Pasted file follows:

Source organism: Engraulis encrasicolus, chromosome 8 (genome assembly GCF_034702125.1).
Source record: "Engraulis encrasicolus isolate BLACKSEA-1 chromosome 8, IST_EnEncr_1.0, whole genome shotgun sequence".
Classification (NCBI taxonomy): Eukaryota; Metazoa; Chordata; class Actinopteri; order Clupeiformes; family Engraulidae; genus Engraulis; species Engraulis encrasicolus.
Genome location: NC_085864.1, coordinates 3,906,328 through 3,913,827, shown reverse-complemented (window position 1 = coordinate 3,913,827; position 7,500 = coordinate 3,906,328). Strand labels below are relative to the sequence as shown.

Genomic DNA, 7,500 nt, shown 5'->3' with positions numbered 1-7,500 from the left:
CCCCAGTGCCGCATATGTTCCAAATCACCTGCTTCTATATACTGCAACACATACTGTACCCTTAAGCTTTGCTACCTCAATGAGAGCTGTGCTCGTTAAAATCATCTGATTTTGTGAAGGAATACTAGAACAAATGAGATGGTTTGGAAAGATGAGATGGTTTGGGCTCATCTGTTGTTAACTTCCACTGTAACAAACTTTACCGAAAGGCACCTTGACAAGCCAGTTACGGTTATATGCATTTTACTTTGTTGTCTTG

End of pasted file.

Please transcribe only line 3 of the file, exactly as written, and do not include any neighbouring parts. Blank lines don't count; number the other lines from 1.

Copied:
Classification (NCBI taxonomy): Eukaryota; Metazoa; Chordata; class Actinopteri; order Clupeiformes; family Engraulidae; genus Engraulis; species Engraulis encrasicolus.